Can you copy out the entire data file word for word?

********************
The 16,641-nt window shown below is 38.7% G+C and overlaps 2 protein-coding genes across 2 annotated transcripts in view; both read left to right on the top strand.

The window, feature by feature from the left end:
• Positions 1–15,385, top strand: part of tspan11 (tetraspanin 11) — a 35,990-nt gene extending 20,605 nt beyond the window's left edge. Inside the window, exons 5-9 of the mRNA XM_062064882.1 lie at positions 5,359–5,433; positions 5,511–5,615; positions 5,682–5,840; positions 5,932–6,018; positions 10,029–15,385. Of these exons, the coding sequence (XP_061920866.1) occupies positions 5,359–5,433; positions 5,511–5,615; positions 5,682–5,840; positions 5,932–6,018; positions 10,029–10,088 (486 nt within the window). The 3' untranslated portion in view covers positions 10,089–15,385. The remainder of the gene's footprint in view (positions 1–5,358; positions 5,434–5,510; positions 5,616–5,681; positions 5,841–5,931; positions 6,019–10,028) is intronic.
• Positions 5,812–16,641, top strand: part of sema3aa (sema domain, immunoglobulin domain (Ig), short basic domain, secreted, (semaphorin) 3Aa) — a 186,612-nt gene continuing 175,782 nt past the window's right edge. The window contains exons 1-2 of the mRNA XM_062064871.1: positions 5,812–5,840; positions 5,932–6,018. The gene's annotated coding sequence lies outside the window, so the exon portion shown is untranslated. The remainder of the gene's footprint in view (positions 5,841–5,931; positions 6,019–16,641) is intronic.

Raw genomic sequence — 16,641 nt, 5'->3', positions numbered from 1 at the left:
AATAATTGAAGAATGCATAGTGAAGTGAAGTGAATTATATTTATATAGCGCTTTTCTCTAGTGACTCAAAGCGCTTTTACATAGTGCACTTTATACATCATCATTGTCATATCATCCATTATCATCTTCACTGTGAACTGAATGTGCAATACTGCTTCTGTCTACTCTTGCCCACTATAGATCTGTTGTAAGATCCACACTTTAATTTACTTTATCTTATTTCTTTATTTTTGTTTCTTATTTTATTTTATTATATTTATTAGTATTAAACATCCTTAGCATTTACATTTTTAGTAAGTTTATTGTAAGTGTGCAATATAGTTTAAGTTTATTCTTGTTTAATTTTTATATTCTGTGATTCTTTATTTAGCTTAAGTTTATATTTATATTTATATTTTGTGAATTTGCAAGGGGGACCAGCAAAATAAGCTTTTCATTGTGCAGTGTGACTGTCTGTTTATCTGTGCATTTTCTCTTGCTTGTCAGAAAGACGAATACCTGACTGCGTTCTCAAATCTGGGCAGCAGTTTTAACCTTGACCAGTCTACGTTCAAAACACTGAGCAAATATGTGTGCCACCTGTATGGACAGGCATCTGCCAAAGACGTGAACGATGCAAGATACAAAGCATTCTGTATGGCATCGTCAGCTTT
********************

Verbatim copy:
The 16,641-nt window shown below is 38.7% G+C and overlaps 2 protein-coding genes across 2 annotated transcripts in view; both read left to right on the top strand.

The window, feature by feature from the left end:
• Positions 1–15,385, top strand: part of tspan11 (tetraspanin 11) — a 35,990-nt gene extending 20,605 nt beyond the window's left edge. Inside the window, exons 5-9 of the mRNA XM_062064882.1 lie at positions 5,359–5,433; positions 5,511–5,615; positions 5,682–5,840; positions 5,932–6,018; positions 10,029–15,385. Of these exons, the coding sequence (XP_061920866.1) occupies positions 5,359–5,433; positions 5,511–5,615; positions 5,682–5,840; positions 5,932–6,018; positions 10,029–10,088 (486 nt within the window). The 3' untranslated portion in view covers positions 10,089–15,385. The remainder of the gene's footprint in view (positions 1–5,358; positions 5,434–5,510; positions 5,616–5,681; positions 5,841–5,931; positions 6,019–10,028) is intronic.
• Positions 5,812–16,641, top strand: part of sema3aa (sema domain, immunoglobulin domain (Ig), short basic domain, secreted, (semaphorin) 3Aa) — a 186,612-nt gene continuing 175,782 nt past the window's right edge. The window contains exons 1-2 of the mRNA XM_062064871.1: positions 5,812–5,840; positions 5,932–6,018. The gene's annotated coding sequence lies outside the window, so the exon portion shown is untranslated. The remainder of the gene's footprint in view (positions 5,841–5,931; positions 6,019–16,641) is intronic.

Raw genomic sequence — 16,641 nt, 5'->3', positions numbered from 1 at the left:
AATAATTGAAGAATGCATAGTGAAGTGAAGTGAATTATATTTATATAGCGCTTTTCTCTAGTGACTCAAAGCGCTTTTACATAGTGCACTTTATACATCATCATTGTCATATCATCCATTATCATCTTCACTGTGAACTGAATGTGCAATACTGCTTCTGTCTACTCTTGCCCACTATAGATCTGTTGTAAGATCCACACTTTAATTTACTTTATCTTATTTCTTTATTTTTGTTTCTTATTTTATTTTATTATATTTATTAGTATTAAACATCCTTAGCATTTACATTTTTAGTAAGTTTATTGTAAGTGTGCAATATAGTTTAAGTTTATTCTTGTTTAATTTTTATATTCTGTGATTCTTTATTTAGCTTAAGTTTATATTTATATTTATATTTTGTGAATTTGCAAGGGGGACCAGCAAAATAAGCTTTTCATTGTGCAGTGTGACTGTCTGTTTATCTGTGCATTTTCTCTTGCTTGTCAGAAAGACGAATACCTGACTGCGTTCTCAAATCTGGGCAGCAGTTTTAACCTTGACCAGTCTACGTTCAAAACACTGAGCAAATATGTGTGCCACCTGTATGGACAGGCATCTGCCAAAGACGTGAACGATGCAAGATACAAAGCATTCTGTATGGCATCGTCAGCTTT